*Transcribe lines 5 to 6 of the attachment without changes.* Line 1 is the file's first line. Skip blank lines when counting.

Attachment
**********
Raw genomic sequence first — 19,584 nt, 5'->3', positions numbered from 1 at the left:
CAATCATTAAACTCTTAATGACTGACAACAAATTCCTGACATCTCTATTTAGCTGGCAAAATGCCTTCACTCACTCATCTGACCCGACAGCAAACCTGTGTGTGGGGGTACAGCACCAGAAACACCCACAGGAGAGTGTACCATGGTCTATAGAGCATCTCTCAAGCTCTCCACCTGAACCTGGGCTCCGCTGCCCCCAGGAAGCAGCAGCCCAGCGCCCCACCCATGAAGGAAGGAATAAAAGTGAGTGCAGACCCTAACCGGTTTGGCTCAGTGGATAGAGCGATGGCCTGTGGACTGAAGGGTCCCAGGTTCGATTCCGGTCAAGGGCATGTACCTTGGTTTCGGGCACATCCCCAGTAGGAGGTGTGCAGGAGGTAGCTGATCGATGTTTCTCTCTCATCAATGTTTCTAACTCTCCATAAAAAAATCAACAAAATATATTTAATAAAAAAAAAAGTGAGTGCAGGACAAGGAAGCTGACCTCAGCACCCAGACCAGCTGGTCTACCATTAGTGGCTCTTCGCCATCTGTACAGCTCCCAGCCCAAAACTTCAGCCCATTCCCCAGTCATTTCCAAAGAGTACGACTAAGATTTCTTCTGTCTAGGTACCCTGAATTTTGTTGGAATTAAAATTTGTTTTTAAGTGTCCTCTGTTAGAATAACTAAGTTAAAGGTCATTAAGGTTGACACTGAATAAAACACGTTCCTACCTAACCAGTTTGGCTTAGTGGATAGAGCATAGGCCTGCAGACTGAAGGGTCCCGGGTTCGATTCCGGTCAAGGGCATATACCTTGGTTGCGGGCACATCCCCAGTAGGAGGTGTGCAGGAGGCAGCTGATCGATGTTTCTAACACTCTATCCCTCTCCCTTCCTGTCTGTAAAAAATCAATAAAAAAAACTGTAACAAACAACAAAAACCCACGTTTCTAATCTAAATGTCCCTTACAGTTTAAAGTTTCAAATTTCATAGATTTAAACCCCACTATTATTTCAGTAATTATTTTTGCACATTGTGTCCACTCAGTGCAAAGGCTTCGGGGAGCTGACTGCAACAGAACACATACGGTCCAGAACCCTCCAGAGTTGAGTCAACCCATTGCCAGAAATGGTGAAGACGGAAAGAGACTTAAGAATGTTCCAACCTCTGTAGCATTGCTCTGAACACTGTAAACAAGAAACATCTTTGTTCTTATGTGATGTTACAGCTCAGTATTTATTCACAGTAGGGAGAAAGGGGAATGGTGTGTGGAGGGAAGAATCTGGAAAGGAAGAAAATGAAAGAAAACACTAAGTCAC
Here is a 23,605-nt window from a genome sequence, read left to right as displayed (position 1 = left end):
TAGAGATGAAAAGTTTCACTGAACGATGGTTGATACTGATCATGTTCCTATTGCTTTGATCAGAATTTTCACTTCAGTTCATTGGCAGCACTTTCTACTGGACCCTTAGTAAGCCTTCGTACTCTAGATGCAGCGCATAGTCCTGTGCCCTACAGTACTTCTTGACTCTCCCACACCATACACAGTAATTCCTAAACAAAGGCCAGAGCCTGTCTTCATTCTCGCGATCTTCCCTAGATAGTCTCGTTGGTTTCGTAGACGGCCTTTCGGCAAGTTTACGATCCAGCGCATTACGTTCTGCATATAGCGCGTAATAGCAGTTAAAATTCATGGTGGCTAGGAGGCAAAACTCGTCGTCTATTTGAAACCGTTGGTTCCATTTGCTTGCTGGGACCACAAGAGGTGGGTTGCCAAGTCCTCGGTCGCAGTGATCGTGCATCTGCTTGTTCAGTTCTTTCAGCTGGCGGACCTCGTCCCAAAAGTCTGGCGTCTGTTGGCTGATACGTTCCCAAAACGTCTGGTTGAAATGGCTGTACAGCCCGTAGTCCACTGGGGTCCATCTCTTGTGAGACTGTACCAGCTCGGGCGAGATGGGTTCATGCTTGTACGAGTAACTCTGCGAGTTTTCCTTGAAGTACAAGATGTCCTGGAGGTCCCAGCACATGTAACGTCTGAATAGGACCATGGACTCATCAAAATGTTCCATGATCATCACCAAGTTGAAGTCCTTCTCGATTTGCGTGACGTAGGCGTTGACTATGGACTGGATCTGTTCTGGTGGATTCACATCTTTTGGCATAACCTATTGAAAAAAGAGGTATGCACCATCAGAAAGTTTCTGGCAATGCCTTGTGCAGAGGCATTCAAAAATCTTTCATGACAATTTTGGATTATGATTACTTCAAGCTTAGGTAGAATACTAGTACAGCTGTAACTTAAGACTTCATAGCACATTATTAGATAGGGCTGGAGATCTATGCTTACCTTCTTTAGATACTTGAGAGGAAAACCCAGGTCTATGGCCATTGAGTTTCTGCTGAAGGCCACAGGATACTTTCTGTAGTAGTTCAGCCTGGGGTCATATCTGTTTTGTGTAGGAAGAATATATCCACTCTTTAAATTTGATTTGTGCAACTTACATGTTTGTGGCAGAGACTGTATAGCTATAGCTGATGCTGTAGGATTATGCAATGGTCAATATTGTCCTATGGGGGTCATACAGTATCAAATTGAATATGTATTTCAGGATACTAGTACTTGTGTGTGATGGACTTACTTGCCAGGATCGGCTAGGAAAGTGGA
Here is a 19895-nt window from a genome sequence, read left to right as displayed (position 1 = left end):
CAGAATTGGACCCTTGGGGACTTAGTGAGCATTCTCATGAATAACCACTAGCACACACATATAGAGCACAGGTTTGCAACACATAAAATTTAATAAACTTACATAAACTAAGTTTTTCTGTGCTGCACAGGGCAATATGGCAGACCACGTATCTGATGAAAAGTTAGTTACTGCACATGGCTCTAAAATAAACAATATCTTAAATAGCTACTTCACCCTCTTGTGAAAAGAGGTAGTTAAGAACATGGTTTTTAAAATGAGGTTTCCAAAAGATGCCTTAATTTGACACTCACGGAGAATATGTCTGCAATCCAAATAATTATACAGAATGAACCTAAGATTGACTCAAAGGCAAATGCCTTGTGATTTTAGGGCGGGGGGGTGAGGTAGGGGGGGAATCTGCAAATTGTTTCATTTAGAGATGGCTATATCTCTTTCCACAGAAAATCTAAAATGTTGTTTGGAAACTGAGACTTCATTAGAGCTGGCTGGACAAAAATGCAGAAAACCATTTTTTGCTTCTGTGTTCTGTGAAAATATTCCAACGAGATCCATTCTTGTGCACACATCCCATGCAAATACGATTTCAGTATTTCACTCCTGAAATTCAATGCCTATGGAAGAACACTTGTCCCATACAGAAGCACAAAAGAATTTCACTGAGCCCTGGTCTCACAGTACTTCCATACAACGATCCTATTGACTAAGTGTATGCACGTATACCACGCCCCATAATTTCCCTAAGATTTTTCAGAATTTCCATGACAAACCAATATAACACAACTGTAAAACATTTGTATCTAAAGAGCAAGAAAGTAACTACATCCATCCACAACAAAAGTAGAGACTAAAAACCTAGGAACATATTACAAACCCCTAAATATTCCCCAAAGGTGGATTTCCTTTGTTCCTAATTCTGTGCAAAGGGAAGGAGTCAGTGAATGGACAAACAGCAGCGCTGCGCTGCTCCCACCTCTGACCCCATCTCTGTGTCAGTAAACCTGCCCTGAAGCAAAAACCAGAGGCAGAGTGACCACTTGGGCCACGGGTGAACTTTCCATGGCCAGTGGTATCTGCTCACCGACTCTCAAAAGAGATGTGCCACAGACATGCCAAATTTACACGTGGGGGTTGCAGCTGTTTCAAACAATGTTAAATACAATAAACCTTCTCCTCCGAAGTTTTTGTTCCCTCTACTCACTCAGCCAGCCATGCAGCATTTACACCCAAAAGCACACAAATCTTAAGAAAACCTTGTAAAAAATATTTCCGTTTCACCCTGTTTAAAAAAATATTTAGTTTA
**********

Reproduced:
Here is a 19895-nt window from a genome sequence, read left to right as displayed (position 1 = left end):
CAGAATTGGACCCTTGGGGACTTAGTGAGCATTCTCATGAATAACCACTAGCACACACATATAGAGCACAGGTTTGCAACACATAAAATTTAATAAACTTACATAAACTAAGTTTTTCTGTGCTGCACAGGGCAATATGGCAGACCACGTATCTGATGAAAAGTTAGTTACTGCACATGGCTCTAAAATAAACAATATCTTAAATAGCTACTTCACCCTCTTGTGAAAAGAGGTAGTTAAGAACATGGTTTTTAAAATGAGGTTTCCAAAAGATGCCTTAATTTGACACTCACGGAGAATATGTCTGCAATCCAAATAATTATACAGAATGAACCTAAGATTGACTCAAAGGCAAATGCCTTGTGATTTTAGGGCGGGGGGGTGAGGTAGGGGGGGAATCTGCAAATTGTTTCATTTAGAGATGGCTATATCTCTTTCCACAGAAAATCTAAAATGTTGTTTGGAAACTGAGACTTCATTAGAGCTGGCTGGACAAAAATGCAGAAAACCATTTTTTGCTTCTGTGTTCTGTGAAAATATTCCAACGAGATCCATTCTTGTGCACACATCCCATGCAAATACGATTTCAGTATTTCACTCCTGAAATTCAATGCCTATGGAAGAACACTTGTCCCATACAGAAGCACAAAAGAATTTCACTGAGCCCTGGTCTCACAGTACTTCCATACAACGATCCTATTGACTAAGTGTATGCACGTATACCACGCCCCATAATTTCCCTAAGATTTTTCAGAATTTCCATGACAAACCAATATAACACAACTGTAAAACATTTGTATCTAAAGAGCAAGAAAGTAACTACATCCATCCACAACAAAAGTAGAGACTAAAAACCTAGGAACATATTACAAACCCCTAAATATTCCCCAAAGGTGGATTTCCTTTGTTCCTAATTCTGTGCAAAGGGAAGGAGTCAGTGAATGGACAAACAGCAGCGCTGCGCTGCTCCCACCTCTGACCCCATCTCTGTGTCAGTAAACCTGCCCTGAAGCAAAAACCAGAGGCAGAGTGACCACTTGGGCCACGGGTGAACTTTCCATGGCCAGTGGTATCTGCTCACCGACTCTCAAAAGAGATGTGCCACAGACATGCCAAATTTACACGTGGGGGTTGCAGCTGTTTCAAACAATGTTAAATACAATAAACCTTCTCCTCCGAAGTTTTTGTTCCCTCTACTCACTCAGCCAGCCATGCAGCATTTACACCCAAAAGCACACAAATCTTAAGAAAACCTTGTAAAAAATATTTCCGTTTCACCCTGTTTAAAAAAATATTTAGTTTA